In Star Wars, it’s different. George Lucas is still alive and very much a part of defining what is in isn’t canon. In his mind, the only canonical items are those from the movies (i.e. the movies themselves, the radio play and the novelizations – and any work that comes from them specifically). Lucasfilms has said that with so much work out there, they do their best to reconcile everything and make it work. I think the best example of this is when George Lucas was asked where Anakin got his scar in Episode III. His reply:
“I don’t know. Ask Howard. That’s one of those things that happens in the novels between the movies. I just put it there. He has to explain how it got there. I think Anakin got it slipping in the bathtub, but of course, he’s not going to tell anybody that.”
I think that explains a lot.
So let’s look at the universes themselves. Star Wars tends to do things on a massive, epic scale (which is why I think people choose them as the favorites to win in a confrontation). But with that in mind, there seem to be come major inconsistencies as it relates to the power output of their ships, – which is what makes an “apples-to-apples” comparison so difficult. Star Wars measures its power output in watts (W), which is a concept with which most of us are familiar. It’s the unit that measures how much work it takes to move an object one meter in one second against a force of one newton (N). Ooooh, science-y. Star Trek on the other hand, measures the power output of its craft in dynes (dyn)(which actually makes more sense from a propulsion standpoint). A dyne is the unit which measures how much force it takes to accelerate a mass of one gram one centimeter per second per second. Brain hurt yet?
What we need to know, then is how watts compare to dynes. In relative terms, a newton is equal to 100,000 dynes. So that means it would only require a single watt to move an object one meter per second against the force of 100,000 dynes. You have some grey matter leaking from your ears – you should take care of that.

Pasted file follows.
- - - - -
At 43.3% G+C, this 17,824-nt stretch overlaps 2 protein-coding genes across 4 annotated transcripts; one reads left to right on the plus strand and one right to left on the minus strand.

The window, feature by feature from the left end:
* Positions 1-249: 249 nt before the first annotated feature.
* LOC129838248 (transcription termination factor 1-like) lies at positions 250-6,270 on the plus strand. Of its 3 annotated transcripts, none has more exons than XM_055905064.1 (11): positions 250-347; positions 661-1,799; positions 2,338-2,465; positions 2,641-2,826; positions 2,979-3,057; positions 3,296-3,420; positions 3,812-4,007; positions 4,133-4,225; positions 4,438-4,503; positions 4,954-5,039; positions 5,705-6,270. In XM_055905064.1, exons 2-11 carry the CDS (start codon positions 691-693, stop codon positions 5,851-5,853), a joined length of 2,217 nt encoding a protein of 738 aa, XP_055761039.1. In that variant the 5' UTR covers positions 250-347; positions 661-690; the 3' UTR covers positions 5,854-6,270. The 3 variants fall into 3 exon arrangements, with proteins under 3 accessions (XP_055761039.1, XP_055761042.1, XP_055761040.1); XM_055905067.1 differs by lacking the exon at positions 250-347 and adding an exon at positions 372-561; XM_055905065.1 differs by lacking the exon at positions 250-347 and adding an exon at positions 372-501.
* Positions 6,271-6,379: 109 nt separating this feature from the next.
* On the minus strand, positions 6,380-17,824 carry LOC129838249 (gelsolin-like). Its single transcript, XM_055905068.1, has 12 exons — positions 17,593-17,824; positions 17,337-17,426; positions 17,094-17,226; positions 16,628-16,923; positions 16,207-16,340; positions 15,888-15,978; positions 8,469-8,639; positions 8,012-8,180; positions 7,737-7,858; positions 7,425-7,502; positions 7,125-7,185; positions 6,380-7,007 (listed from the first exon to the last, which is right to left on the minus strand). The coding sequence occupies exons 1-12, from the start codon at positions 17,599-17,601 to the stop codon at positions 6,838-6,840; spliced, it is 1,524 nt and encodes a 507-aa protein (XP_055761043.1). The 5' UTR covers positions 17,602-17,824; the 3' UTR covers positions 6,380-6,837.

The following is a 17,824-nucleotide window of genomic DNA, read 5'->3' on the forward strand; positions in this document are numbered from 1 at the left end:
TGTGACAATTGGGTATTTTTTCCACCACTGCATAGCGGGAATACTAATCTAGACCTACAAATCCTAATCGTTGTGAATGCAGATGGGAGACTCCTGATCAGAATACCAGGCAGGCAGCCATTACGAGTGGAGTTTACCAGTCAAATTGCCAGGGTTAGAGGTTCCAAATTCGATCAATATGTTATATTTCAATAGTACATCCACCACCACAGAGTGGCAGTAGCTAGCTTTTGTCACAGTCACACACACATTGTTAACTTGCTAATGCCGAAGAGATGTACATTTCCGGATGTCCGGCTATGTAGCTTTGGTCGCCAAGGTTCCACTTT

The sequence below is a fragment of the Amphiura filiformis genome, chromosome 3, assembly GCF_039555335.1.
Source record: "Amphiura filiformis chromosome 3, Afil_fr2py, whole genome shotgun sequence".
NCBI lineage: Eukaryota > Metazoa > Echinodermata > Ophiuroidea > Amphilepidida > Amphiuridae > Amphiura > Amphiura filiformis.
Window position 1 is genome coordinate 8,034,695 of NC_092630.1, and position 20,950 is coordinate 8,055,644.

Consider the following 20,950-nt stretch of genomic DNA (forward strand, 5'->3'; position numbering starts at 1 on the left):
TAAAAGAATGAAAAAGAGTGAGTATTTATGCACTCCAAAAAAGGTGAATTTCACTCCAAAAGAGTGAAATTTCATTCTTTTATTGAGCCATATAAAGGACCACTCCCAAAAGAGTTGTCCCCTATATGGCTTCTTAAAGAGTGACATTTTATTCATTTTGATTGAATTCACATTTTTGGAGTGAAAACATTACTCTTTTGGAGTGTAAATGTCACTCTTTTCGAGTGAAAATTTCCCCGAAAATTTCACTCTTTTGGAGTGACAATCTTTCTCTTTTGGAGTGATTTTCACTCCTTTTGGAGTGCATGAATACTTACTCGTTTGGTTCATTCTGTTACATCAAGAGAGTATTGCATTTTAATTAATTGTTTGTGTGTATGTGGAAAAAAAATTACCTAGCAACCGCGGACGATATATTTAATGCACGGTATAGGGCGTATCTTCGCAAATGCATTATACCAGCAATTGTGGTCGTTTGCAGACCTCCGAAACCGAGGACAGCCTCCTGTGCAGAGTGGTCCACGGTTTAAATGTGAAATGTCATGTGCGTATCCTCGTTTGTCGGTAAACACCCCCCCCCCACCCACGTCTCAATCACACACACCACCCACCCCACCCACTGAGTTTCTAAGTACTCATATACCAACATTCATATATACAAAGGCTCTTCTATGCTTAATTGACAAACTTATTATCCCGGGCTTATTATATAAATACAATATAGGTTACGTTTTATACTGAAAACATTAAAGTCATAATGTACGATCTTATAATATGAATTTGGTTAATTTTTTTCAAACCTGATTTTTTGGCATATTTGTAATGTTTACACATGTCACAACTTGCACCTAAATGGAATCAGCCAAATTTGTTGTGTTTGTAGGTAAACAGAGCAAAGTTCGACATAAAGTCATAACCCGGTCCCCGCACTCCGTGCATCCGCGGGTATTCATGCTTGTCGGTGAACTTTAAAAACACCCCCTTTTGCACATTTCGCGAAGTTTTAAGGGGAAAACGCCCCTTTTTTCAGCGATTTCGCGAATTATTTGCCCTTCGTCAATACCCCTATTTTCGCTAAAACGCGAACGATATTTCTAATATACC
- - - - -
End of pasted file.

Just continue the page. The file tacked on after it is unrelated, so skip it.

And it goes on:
Now, let’s get to comparing ships. A single Imperial-I Class Star Destroyer (which is about 1600 meters long – a little more than twice the length of Enterprise-E) has a reactor that produces 7.75 x 1024 W of power. Just to provide a little perspective, the flux capacitor from Back to the Future only requires 1.21 x 109 W of power to TRAVEL THROUGH EFFING TIME. The Sun – the life giving orb of boundless energy at the center of our Solar System but out about 4 x 1026 W of power, a mere 100 times that of the ISD. I don’t think that the materials they used could contain that amount of energy, but what do I know. Meanwhile, a standard Federation ship, in this case the U.S.S. Voyager, can produce roughly 4 x 1015 dyn of power (so using the earlier equation, about 4 x 1010 W). The ships in Star Wars ARE more massive, on the order of 10 to 20 times more, but that hardly requires 100 TRILLION (1014) times more power.
Maybe the Emperor wasn’t confident in his manhood…
I’ve just illustrated the first problem in comparing these two universes. And really, I think it’s because Star Trek is fundamentally different than any other type of Science Fiction involving space craft. Star Wars is more typical of the genre as it related to space battles, with said battles being more along the lines of those we are familiar with (you know, with fighters and large ships with marines and landing forces, etc). But Star Trek battles play out more like gun duels or barroom brawls. It wasn’t until much later in the history that space battles started to take on a more familiar (and massive-scale) approach, with the inclusion of smaller craft and large group tactics. Even then, ship-to-ship combat seemed to be the order of the day. To make a more naval comparison, Star Trek battles play more like submarine battles (with their heavy use of torpedoes and ship-to-ship tactics), while Star Wars battles play more like surface ship battles (with air/space fight support, landing forces and battle formations).
So what we’re left with is this: Star Wars overestimates and uses impossible physics while Star Trek just makes up units and particles, like “isotons” and “rapid nadions”. Comparing these two is like comparing Barack Obama to Mitt Romney; they’re both full of crap, but different kinds of crap. The last time I did this, I presented a scenario, but I feel like that it’s too easy to assume I’m not being objective, so I’ll just offer some basic comparisons and give example scenarios.